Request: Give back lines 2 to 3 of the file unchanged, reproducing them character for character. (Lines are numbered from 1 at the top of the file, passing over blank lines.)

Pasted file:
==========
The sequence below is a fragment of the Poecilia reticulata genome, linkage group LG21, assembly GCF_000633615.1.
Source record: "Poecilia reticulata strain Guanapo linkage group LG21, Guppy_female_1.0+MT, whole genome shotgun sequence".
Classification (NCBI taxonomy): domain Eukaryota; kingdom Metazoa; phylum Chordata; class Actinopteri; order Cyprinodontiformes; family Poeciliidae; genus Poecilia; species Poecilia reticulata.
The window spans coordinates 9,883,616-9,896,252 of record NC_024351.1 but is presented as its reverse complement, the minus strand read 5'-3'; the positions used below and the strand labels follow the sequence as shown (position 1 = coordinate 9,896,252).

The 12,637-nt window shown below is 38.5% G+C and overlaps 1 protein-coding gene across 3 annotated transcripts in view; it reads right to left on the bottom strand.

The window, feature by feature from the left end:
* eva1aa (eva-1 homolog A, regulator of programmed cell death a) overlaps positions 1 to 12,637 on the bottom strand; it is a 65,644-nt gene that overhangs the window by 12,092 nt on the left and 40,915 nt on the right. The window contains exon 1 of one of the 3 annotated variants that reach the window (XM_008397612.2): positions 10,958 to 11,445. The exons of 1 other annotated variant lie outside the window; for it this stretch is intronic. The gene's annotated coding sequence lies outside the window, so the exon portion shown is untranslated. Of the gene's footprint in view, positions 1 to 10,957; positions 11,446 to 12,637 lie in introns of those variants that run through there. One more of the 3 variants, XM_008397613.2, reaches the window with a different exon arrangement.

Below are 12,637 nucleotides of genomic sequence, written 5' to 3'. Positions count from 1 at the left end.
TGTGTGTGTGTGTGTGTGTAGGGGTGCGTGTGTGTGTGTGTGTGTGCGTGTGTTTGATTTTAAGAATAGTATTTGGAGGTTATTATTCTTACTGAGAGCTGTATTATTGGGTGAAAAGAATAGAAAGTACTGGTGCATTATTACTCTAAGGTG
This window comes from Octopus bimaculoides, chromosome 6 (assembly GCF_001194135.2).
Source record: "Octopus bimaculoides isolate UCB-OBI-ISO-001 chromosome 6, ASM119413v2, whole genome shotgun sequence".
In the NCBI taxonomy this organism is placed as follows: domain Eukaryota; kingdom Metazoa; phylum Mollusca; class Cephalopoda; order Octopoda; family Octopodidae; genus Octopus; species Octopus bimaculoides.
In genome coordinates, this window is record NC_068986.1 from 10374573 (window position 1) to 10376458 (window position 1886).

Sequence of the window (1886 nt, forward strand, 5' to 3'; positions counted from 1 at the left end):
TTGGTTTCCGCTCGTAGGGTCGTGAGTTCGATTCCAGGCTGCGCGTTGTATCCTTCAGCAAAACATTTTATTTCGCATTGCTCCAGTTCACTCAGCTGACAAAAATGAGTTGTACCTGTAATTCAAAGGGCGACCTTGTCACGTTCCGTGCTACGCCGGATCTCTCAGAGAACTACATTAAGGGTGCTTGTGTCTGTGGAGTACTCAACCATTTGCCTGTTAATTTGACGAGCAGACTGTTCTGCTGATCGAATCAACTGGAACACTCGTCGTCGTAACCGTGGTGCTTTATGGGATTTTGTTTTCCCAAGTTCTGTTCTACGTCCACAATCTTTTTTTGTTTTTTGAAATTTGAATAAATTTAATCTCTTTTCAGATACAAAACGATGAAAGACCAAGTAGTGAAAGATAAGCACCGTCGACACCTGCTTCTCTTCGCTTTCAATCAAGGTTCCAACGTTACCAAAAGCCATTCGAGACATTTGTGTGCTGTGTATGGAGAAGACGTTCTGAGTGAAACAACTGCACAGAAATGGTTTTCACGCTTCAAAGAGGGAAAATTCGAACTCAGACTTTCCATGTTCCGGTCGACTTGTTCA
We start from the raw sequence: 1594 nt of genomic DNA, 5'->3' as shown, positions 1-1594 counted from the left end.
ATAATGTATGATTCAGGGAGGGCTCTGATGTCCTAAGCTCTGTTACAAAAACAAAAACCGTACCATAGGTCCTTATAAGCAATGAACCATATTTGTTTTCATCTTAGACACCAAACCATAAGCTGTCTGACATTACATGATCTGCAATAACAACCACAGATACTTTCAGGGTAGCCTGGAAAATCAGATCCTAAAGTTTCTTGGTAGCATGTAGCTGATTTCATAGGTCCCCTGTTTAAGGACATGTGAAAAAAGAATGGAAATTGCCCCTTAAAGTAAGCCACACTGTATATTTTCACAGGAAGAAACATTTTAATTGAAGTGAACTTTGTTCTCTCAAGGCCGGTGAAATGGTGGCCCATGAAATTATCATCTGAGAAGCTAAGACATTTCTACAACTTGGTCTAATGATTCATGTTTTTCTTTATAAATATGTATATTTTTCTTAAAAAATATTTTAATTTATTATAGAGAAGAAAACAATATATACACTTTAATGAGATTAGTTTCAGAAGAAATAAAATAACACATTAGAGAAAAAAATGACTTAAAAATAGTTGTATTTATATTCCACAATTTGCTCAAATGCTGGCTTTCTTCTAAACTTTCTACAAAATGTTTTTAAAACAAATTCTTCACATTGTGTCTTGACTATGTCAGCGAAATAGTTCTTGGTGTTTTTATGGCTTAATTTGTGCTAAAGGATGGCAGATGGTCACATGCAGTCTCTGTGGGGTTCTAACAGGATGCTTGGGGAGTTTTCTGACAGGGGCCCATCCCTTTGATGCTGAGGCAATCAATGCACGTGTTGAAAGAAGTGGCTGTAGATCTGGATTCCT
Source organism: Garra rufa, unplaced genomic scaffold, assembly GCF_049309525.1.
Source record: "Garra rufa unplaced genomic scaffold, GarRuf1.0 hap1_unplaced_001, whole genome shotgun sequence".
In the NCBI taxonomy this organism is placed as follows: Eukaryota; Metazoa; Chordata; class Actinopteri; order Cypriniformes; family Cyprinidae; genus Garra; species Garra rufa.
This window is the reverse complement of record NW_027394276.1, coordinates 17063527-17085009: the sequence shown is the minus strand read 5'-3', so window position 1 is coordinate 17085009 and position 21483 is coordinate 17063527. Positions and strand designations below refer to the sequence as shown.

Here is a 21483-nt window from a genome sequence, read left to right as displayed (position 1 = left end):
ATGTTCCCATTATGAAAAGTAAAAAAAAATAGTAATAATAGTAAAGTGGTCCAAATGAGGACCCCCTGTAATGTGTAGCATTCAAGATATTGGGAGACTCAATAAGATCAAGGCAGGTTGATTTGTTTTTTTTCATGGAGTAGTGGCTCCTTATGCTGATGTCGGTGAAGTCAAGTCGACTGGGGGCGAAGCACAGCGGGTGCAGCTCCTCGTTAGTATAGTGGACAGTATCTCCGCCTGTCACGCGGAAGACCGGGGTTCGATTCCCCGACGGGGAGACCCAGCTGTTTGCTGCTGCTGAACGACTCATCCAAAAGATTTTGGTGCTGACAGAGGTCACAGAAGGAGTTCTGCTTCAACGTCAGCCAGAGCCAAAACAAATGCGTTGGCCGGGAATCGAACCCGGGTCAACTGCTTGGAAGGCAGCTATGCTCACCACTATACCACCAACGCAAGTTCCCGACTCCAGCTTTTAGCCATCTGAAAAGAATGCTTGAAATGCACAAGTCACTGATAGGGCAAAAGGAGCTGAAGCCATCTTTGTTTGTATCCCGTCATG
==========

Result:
Source record: "Poecilia reticulata strain Guanapo linkage group LG21, Guppy_female_1.0+MT, whole genome shotgun sequence".
Classification (NCBI taxonomy): domain Eukaryota; kingdom Metazoa; phylum Chordata; class Actinopteri; order Cyprinodontiformes; family Poeciliidae; genus Poecilia; species Poecilia reticulata.